Volume 17, Issue 2
  • ISSN 0929-998X
  • E-ISSN: 1569-9765
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This paper investigates the semantics of three Japanese evidential markers — rashii, yooda and sooda. These three words are often used in similar situations and interpreted in English as ‘it seems’, ‘it appears’, or ‘it looks like’. The expressions are semantically closely related, but sometimes they are not interchangeable. Thus the question arises how to articulate the subtle differences between them. Previous studies have attempted to explicate the differences by using explanatory terms such as ‘direct’ or ‘indirect’ to describe the content of information, and ‘objective’ or ‘subjective’ to describe the attitude towards the information. While these terms are convenient to capture the meaning simplistically, they illustrate only part of the words’ usage, and also the definitions apply equally well to other evidential markers. This study is the first explication of the meanings of these markers using metalanguage and the framework of the Natural Semantic Metalanguage Theory (NSM Theory) proposed and developed by Anna Wierzbicka and colleagues (Goddard & Wierzbicka 1994, 2002; Peeters ed. 2006; Goddard ed. 2008). By analyzing the deficiencies of the previously presented definitions, and examining actual usage examples drawn from modern Japanese literature, the article applies semantic primes to explicate the meanings of rashii, yooda and sooda. The meanings of each expression are illustrated by cognitive scenarios such as ‘I think I can say something like this about X’, or ‘I think this about X at the moment’. The resulting semantic formulae clarify the differences between the three expressions. They also have utility for assisting second language learners in decisions about using the three terms.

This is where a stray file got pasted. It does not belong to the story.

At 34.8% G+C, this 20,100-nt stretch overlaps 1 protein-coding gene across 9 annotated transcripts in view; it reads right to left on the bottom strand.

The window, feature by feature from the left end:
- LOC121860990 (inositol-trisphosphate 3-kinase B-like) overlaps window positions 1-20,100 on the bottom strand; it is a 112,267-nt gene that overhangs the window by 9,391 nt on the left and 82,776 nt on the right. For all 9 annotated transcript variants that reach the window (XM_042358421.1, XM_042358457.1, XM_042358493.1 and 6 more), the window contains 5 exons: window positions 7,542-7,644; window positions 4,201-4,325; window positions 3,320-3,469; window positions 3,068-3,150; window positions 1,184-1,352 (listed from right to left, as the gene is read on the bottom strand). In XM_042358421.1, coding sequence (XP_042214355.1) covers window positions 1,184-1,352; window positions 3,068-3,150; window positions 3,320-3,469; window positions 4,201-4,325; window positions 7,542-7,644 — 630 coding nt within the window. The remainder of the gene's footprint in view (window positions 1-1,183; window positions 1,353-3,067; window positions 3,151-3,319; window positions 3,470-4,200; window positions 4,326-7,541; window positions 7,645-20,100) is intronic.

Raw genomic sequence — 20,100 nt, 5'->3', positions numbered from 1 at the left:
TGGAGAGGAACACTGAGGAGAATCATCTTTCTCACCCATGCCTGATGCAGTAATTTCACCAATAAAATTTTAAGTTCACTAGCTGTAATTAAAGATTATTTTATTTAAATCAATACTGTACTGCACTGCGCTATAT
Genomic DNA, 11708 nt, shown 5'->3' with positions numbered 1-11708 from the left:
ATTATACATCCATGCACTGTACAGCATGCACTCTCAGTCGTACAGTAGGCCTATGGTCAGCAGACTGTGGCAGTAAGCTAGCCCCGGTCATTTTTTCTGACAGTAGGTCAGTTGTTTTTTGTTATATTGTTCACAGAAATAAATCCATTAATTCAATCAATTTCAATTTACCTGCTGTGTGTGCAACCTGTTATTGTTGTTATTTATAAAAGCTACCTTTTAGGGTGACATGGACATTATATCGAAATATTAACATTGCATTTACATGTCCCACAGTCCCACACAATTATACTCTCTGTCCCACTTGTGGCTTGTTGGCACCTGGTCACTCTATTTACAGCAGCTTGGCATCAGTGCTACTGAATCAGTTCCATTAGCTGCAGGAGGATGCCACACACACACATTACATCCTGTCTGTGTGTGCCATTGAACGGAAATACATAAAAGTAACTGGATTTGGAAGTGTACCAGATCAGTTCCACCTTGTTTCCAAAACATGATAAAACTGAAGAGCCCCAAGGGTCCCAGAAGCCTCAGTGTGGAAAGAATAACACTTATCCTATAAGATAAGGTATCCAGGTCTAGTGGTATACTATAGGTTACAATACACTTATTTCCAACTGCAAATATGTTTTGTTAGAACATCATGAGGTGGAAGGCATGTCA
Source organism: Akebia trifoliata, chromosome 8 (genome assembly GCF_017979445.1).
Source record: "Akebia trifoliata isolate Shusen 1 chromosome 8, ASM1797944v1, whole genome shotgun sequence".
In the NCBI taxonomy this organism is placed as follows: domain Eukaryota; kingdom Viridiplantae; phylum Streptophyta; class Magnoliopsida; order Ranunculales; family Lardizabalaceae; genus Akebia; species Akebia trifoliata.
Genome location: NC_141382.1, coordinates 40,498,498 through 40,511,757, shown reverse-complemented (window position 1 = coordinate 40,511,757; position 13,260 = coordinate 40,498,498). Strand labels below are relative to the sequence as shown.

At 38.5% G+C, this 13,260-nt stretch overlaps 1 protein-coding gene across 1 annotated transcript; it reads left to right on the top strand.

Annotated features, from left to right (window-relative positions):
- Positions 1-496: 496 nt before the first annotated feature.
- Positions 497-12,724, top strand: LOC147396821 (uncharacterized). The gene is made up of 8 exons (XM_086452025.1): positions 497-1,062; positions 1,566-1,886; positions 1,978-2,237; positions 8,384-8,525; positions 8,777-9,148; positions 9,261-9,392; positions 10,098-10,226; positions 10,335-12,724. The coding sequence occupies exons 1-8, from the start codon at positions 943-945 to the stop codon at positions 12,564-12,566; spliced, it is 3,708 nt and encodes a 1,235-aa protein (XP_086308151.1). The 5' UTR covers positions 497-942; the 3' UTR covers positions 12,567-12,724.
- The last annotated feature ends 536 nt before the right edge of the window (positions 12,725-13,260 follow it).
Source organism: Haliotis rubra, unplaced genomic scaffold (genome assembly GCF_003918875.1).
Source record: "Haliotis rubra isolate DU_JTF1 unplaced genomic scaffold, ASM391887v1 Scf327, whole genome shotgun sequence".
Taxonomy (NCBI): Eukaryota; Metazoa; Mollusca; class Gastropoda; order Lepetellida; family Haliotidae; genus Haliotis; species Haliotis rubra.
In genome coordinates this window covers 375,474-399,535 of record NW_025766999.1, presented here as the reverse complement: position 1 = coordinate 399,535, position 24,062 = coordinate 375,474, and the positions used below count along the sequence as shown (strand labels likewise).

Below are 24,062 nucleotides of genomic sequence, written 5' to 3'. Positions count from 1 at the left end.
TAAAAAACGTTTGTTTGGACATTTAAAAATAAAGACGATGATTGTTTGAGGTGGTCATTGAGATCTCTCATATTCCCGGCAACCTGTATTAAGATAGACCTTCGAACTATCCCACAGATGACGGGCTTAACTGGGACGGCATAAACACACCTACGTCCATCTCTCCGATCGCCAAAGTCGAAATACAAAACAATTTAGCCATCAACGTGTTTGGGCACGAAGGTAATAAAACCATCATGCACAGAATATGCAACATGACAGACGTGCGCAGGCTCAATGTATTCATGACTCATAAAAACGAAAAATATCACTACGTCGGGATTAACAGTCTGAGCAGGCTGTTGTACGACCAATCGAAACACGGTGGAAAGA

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  • Article Type: Research Article
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